A Pattern Language – book recommendation

I stumbled on the Cool Tools review of the book “A Pattern Language” a couple of years ago. Knowing then that we’ll soon be planning and building our house, I was excited to learn of a book that could help me build-up some basic knowledge and understanding of architecture.

A Pattern Language - Book Cover

“A Pattern Language” is fantastic! The amount of practical yet easy-to-digest information is staggering, and the book’s structure makes it very easy to use. The authors describe 253 patterns with varying importance, spanning across three main sections (Towns, Buildings, Construction). Each pattern references the patterns it’s built on top of and the patterns it affects.

Reading through “A Pattern Language” (and going back to it again and again) has given me the confidence I needed to critically look at our house plans, noticing how the patterns are applied (or not!). If you’re ever going to be involved in a construction or serious remodeling project, I recommend getting yourself a copy.

My Breakfast

When it comes to food, I’m not a person of habits. But this recipe has been my breakfast of choice for the last few months, and surprisingly, I’m still enjoying it very much.

Yoghurt with Tahini, Banana, Walnuts, and Honey


  • 125 gr yoghurt (I use dairy-free plain yoghurt)
  • 1 banana, sliced, diced, or smashed
  • A handful of walnuts
  • 2 tsp raw tahini
  • 1 tsp honey


  1. Pour yoghurt in bowl
  2. Add Tahini and mix
  3. Add banana
  4. Crush the walnuts in your hand (or chop to your preferred size), and add to the bowl
  5. Drizzle honey on top

Your first Gutenberg Block – WC Kathmandu presentation

I was fortunate to attend WordCamp Kathmandu 2019 last weekend in Nepal. As promised, here are my slides and the code for the “Nepali Date” block I created for my session “Your first Gutenberg Block”.

Here’s the code for the block javascript file:

// Nepali calendarFunctions() made available by loading the latest version of https://github.com/leapfrogtechnology/Nepali-Date-Picker
( function() {
const { __ } = wp.i18n;
const el = wp.element.createElement
const blockStyle = {
backgroundColor: '#DC143C',
color: '#fff',
padding: '20px',
wp.blocks.registerBlockType( 'wcktm/nepali-date-block', {
title: __( 'Nepali Date', 'gutenberg-examples' ),
icon: 'calendar-alt',
category: 'widgets',
attributes: {
nepaliDate: {
type: 'string'
englishDate: {
type: 'string'
edit: function( { isSelected, attributes, setAttributes } ) {
const saveDate = function( englishDate ) {
const englishDateObject = new Date( englishDate );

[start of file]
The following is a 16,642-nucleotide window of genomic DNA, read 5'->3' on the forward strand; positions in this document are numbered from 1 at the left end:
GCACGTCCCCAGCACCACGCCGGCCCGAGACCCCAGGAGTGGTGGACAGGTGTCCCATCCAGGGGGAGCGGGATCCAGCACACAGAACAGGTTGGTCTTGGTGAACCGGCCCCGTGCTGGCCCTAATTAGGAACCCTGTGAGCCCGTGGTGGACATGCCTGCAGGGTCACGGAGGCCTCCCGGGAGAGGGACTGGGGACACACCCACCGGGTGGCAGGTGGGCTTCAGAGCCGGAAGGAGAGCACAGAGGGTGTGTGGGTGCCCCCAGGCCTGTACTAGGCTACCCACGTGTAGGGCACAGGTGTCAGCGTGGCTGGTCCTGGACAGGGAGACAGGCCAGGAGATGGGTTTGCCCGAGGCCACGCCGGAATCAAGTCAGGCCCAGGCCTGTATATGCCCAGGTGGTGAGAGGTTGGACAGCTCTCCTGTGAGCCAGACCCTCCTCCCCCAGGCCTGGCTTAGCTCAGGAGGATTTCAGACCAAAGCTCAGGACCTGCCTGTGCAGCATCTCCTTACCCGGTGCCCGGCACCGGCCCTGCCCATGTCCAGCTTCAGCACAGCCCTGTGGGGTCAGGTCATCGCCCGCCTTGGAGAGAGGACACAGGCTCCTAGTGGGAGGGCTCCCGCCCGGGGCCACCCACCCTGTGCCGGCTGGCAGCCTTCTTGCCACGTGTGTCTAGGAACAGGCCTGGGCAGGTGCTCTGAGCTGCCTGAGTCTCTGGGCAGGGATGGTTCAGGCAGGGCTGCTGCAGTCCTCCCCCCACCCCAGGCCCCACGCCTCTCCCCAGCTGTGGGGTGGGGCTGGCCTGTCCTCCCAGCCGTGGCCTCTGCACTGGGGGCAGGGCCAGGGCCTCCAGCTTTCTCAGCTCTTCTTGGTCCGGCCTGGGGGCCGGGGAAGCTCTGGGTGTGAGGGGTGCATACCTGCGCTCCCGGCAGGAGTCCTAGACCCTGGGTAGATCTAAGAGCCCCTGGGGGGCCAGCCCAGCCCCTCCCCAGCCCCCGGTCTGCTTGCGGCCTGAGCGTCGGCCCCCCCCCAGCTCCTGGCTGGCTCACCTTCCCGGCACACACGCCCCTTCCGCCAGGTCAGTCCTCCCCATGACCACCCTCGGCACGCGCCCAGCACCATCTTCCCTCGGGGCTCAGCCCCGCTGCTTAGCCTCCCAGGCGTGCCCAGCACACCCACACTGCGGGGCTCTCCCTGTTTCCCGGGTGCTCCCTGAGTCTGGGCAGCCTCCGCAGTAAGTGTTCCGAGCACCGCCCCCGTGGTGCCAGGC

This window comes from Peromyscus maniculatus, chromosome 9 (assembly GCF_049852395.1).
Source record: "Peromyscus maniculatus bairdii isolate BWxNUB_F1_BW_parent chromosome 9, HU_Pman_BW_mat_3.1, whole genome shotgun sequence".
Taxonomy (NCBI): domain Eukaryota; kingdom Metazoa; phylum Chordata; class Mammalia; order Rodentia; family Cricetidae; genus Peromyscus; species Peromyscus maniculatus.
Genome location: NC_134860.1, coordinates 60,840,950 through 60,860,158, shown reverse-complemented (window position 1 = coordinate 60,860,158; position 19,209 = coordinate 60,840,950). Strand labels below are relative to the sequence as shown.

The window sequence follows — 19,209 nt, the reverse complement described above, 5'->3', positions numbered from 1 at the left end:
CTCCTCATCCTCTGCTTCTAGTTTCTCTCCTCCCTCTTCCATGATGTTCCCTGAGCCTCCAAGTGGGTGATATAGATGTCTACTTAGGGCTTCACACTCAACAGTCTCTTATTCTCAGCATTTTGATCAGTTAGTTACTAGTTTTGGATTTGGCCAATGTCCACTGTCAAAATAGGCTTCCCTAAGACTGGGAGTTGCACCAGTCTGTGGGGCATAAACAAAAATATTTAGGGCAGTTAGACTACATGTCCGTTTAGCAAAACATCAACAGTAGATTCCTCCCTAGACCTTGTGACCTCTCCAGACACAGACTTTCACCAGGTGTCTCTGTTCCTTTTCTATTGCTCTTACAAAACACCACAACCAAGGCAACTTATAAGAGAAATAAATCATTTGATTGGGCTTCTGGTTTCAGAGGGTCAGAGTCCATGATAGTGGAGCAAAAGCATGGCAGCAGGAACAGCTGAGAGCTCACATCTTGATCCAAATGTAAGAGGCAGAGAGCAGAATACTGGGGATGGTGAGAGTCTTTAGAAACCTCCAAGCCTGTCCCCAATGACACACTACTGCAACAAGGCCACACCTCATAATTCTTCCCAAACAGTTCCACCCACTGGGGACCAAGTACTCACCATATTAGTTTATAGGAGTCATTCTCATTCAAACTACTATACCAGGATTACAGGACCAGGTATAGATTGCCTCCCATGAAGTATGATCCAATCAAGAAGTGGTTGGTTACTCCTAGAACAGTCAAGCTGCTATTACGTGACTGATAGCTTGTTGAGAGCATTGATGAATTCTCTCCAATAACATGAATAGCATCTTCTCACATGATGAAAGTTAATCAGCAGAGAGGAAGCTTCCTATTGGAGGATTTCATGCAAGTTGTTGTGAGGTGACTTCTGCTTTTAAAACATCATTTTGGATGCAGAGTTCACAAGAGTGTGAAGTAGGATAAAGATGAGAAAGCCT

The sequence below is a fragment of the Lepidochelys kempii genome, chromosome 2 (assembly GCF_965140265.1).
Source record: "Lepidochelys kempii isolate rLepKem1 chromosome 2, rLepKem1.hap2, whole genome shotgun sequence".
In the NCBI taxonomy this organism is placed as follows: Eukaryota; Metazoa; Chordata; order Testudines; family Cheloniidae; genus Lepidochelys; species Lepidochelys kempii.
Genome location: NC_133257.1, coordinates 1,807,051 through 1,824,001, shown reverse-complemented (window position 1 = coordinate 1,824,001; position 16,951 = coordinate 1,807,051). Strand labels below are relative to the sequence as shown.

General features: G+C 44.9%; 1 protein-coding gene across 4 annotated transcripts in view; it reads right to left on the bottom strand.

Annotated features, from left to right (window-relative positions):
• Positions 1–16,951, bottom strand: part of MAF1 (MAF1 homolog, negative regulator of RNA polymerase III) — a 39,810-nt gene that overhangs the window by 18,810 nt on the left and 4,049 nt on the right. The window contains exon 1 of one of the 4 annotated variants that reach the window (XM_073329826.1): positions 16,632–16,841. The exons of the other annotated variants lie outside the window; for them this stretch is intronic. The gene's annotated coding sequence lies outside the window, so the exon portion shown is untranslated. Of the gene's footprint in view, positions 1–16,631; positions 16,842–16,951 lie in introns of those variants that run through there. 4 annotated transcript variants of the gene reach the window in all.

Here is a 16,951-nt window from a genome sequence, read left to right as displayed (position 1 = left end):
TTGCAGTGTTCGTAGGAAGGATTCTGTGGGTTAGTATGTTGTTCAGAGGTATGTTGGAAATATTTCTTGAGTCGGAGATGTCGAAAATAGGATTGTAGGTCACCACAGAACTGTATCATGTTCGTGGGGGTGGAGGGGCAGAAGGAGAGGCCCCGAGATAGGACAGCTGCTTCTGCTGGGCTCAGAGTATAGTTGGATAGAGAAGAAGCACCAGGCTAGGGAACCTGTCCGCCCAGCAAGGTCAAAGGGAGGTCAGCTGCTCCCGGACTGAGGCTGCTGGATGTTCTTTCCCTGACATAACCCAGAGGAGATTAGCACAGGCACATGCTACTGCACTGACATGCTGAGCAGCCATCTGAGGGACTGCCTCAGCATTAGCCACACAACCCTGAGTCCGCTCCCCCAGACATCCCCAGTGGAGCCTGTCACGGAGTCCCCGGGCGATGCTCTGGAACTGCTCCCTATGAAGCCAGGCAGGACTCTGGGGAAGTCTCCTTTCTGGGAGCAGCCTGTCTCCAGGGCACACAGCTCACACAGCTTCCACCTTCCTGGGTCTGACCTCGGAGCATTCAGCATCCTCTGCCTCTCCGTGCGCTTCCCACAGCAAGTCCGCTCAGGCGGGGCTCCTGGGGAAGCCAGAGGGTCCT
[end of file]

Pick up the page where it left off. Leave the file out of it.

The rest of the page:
const nepaliDate = calendarFunctions.getBsDateByAdDate(
englishDateObject.getMonth() + 1,
setAttributes( {
'englishDate': englishDate,
'nepaliDate' : calendarFunctions.bsDateFormat(
} );
if ( isSelected ) {
return el(
wp.components.DatePicker, {
onChange: saveDate,
currentDate: typeof attributes.englishDate !== 'undefined' ?
new Date( attributes.englishDate ) : new Date()
} else {
const text = typeof attributes.nepaliDate !== 'undefined' ?
attributes.nepaliDate :
__( 'Click to select a date' );
return el(
{ style: blockStyle },
save: function( props ) {
if ( props.attributes.nepaliDate !== undefined ) {
return el(
{ style: blockStyle },
} );
} )();
view raw nepali-date-block.js hosted with ❤ by GitHub

Gender-fair WordPress: Fixing translation inequality at the core

At WordCamp US 2017, I took the stage to argue that it’s time that WordPress enables translators to add gender-variable translations, and that we can do this in a way compatible with our existing translation ecosystem.

The slides:

A couple of days later, during contributor day, I was joined by several amazing WordPress (and GlotPress) contributors, and we firmed the proposal which is now up on trac.

Relevant links

Right To Left in WordPress – The Right Way

Here’s the short talk I gave about languages written from right-to-left at WordCamp Europe 2017. I’m visibly nervous — this was the largest crowd I’ve ever presented to.

The slides:

While the slides make it clear that I go from talking about rtl.css — the file, used in WordPress themes, to RTLCSS — the node module, I realize that it’s somewhat hard to understand when watching the video. Sorry about that!

Helpful links:

Some relevant academic research on the effects of reading direction:

  • Influence of reading habits on line bisection – PDF
  • Reading habits influence aesthetic preference – PDF
  • Scanning direction and line bisection: a study of normal subjects and unilateral neglect patients with opposite reading habits – PDF
  • Native reading direction influences lateral biases in the perception of shape from shading – HTML


Greg Lake, Epitaph

King Crimson’s In the Court of the Crimson King is the album that made me fall in love with Prog Rock. Greg Lake‘s powerful vocals on the track Epitaph have much to do with this.

Written around 1969, the lyrics (by Pete Sinfield) are almost prophetic:

The wall on which the prophets wrote
Is cracking at the seams
Upon the instruments of death
The sunlight brightly gleams
When every man is torn apart
With nightmares and with dreams,
Will no one lay the laurel wreath
As silence drowns the screams


Knowledge is a deadly friend
If no one sets the rules
The fate of all mankind I see
Is in the hands of fools

Greg Lake passed away this week, at 69.

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